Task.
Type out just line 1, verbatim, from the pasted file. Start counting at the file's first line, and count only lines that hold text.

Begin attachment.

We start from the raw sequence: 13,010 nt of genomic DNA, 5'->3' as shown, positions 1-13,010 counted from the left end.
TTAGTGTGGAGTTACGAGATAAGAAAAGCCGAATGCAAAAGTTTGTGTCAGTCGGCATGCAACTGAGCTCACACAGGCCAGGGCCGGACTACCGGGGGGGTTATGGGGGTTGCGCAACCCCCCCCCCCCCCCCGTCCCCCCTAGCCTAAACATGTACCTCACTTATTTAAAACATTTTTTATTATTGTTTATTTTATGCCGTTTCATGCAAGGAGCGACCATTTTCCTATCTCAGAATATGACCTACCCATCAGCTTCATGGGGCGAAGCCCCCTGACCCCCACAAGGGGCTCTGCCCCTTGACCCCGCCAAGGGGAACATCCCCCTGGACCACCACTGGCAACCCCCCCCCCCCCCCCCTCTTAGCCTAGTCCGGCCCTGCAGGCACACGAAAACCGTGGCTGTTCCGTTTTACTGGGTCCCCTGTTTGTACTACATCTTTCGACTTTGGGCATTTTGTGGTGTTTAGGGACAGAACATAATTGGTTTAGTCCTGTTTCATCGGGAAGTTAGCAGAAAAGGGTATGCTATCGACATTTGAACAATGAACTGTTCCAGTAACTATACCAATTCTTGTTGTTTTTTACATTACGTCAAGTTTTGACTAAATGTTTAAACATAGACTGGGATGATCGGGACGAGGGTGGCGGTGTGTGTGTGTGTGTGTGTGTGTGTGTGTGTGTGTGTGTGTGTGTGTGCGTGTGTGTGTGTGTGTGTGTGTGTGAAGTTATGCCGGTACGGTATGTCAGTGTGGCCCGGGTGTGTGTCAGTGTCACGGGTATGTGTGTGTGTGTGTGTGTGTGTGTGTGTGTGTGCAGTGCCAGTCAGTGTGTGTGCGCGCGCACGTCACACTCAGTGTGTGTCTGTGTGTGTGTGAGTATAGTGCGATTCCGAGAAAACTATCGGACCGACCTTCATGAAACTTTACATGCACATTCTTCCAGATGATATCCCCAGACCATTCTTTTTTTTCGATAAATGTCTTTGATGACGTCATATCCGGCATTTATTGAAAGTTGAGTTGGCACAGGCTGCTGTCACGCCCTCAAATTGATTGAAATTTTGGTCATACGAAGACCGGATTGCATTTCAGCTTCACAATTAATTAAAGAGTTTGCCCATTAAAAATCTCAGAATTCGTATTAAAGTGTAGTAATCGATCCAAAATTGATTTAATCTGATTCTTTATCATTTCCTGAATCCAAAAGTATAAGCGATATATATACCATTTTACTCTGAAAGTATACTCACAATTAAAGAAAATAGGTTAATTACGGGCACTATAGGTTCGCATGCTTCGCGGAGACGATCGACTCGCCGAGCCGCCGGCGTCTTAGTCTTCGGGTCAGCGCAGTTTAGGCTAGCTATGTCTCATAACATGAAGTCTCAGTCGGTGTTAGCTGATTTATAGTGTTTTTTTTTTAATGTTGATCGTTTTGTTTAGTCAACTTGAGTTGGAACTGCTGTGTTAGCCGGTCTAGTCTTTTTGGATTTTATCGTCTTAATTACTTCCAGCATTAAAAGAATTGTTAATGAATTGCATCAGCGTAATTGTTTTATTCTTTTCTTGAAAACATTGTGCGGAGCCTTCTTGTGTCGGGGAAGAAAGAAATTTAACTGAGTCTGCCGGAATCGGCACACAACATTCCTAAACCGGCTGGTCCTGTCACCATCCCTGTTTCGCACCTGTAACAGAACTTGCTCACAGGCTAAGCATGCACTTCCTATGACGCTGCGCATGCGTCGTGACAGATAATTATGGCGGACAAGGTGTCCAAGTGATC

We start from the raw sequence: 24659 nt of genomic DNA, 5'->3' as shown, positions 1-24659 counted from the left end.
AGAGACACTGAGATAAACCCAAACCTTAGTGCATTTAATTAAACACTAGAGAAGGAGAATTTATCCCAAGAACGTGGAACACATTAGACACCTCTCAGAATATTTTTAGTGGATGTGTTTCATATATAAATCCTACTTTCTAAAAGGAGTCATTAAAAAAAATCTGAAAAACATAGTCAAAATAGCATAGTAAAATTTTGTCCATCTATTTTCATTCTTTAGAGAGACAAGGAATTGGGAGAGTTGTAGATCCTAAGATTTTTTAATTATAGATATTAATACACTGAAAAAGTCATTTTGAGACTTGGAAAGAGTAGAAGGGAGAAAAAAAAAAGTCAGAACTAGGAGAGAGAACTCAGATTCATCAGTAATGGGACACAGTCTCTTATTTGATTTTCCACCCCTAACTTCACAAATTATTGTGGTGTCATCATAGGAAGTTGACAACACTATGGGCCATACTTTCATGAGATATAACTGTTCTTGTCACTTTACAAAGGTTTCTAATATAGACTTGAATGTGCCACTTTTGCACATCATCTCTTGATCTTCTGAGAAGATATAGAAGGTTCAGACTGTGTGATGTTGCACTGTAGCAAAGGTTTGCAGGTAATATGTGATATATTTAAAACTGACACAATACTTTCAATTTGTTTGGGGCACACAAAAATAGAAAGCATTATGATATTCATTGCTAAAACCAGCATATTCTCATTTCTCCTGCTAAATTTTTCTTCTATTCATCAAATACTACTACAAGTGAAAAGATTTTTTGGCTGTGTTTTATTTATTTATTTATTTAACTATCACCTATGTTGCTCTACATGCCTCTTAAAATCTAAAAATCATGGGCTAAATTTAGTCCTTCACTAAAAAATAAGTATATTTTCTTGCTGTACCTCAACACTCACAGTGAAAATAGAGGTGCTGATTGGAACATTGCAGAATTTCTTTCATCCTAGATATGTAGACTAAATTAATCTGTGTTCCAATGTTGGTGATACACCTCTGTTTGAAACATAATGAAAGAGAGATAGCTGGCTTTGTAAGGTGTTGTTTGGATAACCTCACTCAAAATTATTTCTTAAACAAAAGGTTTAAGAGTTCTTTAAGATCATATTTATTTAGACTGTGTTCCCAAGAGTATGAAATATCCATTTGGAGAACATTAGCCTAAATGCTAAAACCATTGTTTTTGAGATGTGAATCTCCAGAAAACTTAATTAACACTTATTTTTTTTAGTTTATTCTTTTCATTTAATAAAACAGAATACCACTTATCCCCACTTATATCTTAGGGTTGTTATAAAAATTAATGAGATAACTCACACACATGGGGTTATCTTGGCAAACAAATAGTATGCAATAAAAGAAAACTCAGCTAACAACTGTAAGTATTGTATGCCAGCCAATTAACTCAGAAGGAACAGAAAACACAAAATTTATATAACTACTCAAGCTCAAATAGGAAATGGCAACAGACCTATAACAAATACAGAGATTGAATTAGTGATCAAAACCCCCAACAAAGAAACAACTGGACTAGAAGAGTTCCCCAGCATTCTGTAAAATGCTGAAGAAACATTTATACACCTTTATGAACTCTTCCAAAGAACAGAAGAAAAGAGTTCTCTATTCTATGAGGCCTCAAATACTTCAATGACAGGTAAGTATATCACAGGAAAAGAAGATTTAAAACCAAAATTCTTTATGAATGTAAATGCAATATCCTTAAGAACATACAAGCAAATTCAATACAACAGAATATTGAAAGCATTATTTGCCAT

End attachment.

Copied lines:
We start from the raw sequence: 13,010 nt of genomic DNA, 5'->3' as shown, positions 1-13,010 counted from the left end.